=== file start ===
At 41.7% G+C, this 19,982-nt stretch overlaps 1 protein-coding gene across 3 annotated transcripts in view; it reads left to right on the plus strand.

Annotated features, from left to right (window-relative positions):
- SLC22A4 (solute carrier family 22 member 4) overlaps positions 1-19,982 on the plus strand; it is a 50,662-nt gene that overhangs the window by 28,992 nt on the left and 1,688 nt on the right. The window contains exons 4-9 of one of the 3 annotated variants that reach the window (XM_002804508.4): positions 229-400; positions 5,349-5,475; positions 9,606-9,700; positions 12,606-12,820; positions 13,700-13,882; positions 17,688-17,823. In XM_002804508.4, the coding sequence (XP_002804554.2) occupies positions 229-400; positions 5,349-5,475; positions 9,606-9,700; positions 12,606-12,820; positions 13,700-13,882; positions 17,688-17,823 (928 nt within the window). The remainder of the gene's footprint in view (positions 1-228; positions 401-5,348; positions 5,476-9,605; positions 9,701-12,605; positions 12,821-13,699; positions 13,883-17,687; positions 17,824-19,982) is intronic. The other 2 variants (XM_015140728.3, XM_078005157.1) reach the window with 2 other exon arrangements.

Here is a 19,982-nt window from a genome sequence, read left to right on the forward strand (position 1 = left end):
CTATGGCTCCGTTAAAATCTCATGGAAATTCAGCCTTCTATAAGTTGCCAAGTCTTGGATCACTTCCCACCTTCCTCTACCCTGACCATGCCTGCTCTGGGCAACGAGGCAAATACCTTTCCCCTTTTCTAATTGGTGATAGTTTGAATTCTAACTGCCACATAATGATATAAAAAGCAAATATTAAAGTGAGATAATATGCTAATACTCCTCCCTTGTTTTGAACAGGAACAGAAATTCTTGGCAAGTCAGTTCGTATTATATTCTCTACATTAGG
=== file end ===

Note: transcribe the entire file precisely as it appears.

At 41.7% G+C, this 19,982-nt stretch overlaps 1 protein-coding gene across 3 annotated transcripts in view; it reads left to right on the plus strand.

Annotated features, from left to right (window-relative positions):
- SLC22A4 (solute carrier family 22 member 4) overlaps positions 1-19,982 on the plus strand; it is a 50,662-nt gene that overhangs the window by 28,992 nt on the left and 1,688 nt on the right. The window contains exons 4-9 of one of the 3 annotated variants that reach the window (XM_002804508.4): positions 229-400; positions 5,349-5,475; positions 9,606-9,700; positions 12,606-12,820; positions 13,700-13,882; positions 17,688-17,823. In XM_002804508.4, the coding sequence (XP_002804554.2) occupies positions 229-400; positions 5,349-5,475; positions 9,606-9,700; positions 12,606-12,820; positions 13,700-13,882; positions 17,688-17,823 (928 nt within the window). The remainder of the gene's footprint in view (positions 1-228; positions 401-5,348; positions 5,476-9,605; positions 9,701-12,605; positions 12,821-13,699; positions 13,883-17,687; positions 17,824-19,982) is intronic. The other 2 variants (XM_015140728.3, XM_078005157.1) reach the window with 2 other exon arrangements.

Here is a 19,982-nt window from a genome sequence, read left to right on the forward strand (position 1 = left end):
CTATGGCTCCGTTAAAATCTCATGGAAATTCAGCCTTCTATAAGTTGCCAAGTCTTGGATCACTTCCCACCTTCCTCTACCCTGACCATGCCTGCTCTGGGCAACGAGGCAAATACCTTTCCCCTTTTCTAATTGGTGATAGTTTGAATTCTAACTGCCACATAATGATATAAAAAGCAAATATTAAAGTGAGATAATATGCTAATACTCCTCCCTTGTTTTGAACAGGAACAGAAATTCTTGGCAAGTCAGTTCGTATTATATTCTCTACATTAGG